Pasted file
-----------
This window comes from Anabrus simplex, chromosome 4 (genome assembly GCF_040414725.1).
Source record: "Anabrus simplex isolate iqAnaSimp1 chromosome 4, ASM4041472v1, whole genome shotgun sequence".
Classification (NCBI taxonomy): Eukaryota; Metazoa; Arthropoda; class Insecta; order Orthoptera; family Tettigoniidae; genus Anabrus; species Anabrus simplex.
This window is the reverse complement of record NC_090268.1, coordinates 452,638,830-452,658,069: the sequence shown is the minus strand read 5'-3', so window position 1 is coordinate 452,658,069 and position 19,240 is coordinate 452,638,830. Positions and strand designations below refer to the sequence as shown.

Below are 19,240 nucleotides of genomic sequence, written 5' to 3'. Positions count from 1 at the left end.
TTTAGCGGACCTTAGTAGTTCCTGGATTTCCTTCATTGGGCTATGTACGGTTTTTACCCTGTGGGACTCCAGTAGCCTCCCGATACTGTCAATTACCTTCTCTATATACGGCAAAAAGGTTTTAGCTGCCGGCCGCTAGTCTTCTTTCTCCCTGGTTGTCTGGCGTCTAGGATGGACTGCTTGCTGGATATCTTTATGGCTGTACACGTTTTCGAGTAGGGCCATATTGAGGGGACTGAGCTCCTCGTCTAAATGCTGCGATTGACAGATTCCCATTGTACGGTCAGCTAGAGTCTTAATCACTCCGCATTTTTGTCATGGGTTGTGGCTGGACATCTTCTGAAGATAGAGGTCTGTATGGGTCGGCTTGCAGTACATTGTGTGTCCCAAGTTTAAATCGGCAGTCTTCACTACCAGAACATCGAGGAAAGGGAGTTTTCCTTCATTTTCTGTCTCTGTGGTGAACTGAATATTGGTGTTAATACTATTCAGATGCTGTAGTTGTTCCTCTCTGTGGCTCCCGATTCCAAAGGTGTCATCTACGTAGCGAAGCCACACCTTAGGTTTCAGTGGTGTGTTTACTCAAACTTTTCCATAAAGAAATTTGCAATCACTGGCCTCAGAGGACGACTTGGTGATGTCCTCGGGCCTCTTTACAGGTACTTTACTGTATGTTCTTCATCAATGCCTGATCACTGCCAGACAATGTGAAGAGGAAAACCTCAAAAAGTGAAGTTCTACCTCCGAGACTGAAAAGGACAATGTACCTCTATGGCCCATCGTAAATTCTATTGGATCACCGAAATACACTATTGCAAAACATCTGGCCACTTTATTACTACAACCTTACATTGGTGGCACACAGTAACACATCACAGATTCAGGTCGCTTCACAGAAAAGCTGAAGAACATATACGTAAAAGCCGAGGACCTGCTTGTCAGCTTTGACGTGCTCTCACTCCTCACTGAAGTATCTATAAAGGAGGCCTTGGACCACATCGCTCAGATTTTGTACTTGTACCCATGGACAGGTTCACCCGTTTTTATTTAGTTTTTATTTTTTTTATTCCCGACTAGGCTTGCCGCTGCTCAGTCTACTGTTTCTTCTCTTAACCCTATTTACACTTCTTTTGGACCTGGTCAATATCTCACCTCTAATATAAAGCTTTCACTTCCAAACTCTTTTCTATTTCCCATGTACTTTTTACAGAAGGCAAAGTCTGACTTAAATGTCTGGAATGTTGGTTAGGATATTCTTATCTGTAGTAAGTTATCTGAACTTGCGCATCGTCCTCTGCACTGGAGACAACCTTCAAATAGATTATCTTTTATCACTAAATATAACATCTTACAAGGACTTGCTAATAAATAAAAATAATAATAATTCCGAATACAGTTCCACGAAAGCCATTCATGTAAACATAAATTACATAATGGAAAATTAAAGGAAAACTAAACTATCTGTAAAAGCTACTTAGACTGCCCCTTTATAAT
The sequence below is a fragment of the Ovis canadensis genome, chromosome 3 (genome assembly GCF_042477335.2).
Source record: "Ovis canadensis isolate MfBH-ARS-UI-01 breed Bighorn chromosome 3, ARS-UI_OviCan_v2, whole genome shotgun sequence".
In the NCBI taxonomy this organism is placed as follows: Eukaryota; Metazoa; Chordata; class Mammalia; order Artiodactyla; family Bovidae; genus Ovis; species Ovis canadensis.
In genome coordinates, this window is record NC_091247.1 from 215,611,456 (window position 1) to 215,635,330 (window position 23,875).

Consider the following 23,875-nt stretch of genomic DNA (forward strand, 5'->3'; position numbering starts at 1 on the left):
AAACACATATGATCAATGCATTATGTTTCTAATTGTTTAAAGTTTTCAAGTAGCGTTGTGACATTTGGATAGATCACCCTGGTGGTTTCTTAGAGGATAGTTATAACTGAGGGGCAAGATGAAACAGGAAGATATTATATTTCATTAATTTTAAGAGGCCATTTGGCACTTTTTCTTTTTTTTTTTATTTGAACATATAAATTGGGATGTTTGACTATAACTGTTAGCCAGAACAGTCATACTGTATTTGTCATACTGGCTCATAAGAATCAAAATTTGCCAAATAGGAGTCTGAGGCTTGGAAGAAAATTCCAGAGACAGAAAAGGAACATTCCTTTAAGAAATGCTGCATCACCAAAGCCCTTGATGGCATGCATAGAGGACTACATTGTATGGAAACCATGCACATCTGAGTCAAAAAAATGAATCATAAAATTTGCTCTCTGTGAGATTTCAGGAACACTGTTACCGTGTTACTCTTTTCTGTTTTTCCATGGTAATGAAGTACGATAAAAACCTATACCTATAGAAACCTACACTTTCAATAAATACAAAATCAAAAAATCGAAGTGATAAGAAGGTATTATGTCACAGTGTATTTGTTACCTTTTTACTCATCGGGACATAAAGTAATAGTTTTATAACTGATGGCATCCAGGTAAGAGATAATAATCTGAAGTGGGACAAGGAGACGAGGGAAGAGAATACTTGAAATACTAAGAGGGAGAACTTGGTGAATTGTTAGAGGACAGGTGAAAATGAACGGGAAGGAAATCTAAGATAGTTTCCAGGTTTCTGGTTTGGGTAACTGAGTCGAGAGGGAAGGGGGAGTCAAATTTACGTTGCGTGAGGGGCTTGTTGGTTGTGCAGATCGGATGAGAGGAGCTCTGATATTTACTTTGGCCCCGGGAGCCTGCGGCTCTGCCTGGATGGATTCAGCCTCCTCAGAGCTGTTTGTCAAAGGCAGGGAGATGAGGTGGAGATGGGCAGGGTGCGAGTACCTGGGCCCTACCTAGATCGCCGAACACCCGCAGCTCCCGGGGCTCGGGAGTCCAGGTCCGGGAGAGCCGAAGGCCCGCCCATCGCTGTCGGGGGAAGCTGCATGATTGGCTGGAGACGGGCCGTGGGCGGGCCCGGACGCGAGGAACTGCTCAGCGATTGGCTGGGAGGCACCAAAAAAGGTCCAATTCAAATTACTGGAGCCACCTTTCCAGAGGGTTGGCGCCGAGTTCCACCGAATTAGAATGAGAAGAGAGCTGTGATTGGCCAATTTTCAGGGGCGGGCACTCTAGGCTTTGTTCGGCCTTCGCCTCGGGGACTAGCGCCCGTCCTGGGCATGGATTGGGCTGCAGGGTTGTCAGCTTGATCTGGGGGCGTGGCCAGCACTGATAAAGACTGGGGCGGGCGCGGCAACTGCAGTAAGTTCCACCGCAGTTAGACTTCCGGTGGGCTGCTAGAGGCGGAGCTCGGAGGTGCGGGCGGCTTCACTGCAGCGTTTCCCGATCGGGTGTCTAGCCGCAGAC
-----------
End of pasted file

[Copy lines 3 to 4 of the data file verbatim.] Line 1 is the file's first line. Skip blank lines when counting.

Classification (NCBI taxonomy): Eukaryota; Metazoa; Arthropoda; class Insecta; order Orthoptera; family Tettigoniidae; genus Anabrus; species Anabrus simplex.
This window is the reverse complement of record NC_090268.1, coordinates 452,638,830-452,658,069: the sequence shown is the minus strand read 5'-3', so window position 1 is coordinate 452,658,069 and position 19,240 is coordinate 452,638,830. Positions and strand designations below refer to the sequence as shown.